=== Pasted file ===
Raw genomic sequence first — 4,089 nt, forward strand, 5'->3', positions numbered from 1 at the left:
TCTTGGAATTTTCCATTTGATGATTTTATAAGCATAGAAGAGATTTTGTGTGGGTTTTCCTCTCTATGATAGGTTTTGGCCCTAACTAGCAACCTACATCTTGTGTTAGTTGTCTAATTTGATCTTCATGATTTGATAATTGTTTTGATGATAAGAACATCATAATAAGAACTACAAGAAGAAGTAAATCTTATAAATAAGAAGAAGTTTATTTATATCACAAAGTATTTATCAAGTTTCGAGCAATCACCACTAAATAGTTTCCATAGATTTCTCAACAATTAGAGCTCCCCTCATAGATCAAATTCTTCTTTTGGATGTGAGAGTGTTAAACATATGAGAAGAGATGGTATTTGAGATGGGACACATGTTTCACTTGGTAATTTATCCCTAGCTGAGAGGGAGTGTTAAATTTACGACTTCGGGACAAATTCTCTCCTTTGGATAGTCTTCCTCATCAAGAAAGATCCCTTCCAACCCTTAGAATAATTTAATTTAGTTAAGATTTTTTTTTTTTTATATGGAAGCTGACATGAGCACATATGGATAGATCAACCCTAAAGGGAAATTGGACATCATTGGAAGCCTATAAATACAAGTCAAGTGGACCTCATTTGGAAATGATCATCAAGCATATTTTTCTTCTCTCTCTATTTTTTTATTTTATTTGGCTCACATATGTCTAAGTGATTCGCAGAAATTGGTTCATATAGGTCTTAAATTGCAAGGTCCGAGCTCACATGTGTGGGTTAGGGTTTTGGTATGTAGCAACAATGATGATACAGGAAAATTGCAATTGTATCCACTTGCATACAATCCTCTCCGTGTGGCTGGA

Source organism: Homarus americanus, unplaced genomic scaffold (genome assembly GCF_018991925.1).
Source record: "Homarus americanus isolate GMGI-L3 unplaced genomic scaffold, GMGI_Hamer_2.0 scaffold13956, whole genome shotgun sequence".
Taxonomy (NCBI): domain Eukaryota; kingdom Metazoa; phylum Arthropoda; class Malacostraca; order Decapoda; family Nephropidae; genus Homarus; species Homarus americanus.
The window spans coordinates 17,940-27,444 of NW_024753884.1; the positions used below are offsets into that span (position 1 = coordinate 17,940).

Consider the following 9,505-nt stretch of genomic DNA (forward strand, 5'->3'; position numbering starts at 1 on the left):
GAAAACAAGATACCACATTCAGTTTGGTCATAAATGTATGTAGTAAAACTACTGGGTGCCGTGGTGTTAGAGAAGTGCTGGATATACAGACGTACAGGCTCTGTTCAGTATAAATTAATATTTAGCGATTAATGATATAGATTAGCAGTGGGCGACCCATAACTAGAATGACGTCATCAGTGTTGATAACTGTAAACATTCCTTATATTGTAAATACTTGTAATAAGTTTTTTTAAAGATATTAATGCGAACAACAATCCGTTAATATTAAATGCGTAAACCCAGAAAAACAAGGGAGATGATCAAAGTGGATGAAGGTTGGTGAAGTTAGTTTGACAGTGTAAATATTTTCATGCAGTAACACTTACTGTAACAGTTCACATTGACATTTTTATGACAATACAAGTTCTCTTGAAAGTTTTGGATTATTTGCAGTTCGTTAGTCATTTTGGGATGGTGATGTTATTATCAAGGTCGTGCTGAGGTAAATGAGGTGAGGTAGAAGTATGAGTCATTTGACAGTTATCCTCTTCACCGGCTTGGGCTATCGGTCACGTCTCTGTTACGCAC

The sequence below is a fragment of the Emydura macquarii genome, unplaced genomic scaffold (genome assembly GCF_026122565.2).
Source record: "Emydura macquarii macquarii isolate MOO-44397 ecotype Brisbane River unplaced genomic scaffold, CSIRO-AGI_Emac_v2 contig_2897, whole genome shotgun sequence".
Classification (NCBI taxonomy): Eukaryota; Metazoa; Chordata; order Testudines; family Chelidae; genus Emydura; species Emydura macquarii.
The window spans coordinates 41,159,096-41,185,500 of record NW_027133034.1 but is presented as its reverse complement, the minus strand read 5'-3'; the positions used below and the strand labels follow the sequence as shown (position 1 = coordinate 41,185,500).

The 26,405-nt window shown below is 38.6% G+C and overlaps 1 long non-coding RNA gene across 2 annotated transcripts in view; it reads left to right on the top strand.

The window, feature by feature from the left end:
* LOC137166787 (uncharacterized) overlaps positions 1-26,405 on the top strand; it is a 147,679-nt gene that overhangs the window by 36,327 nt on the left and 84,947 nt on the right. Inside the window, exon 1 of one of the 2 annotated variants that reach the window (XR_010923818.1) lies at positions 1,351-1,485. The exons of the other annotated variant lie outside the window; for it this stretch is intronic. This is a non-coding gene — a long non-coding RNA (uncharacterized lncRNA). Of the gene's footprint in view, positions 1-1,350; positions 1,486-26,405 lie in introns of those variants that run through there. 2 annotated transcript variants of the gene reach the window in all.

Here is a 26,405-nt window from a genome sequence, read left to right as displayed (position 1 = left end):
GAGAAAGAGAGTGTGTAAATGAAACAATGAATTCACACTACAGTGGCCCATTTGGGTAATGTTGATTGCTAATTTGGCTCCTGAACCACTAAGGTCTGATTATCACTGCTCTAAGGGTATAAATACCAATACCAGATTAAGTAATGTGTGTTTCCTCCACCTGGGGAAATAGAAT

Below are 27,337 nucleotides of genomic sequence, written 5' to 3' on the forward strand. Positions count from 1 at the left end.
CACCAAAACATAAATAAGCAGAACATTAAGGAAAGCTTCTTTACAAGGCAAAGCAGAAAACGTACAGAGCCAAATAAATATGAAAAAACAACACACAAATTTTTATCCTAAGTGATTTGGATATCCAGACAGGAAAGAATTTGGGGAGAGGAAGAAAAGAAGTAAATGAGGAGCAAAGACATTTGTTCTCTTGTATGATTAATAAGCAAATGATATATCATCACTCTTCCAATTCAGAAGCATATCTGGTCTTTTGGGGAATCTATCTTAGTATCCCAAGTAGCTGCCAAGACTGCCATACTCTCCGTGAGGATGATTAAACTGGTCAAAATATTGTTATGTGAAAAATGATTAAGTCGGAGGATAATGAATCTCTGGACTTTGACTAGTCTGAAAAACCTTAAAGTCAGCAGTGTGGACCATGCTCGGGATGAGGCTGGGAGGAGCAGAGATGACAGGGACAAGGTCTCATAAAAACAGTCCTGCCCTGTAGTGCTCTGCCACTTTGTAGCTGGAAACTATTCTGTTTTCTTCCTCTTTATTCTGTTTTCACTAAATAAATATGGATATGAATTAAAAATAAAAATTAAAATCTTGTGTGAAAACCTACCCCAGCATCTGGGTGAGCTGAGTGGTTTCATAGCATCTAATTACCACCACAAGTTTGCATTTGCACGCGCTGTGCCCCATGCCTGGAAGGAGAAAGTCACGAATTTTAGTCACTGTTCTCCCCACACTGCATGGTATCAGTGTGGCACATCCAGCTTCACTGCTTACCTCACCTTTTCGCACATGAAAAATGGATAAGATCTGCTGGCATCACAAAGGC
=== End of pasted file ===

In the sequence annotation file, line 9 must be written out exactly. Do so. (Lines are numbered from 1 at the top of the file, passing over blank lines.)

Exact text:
The sequence below is a fragment of the Emydura macquarii genome, unplaced genomic scaffold (genome assembly GCF_026122565.2).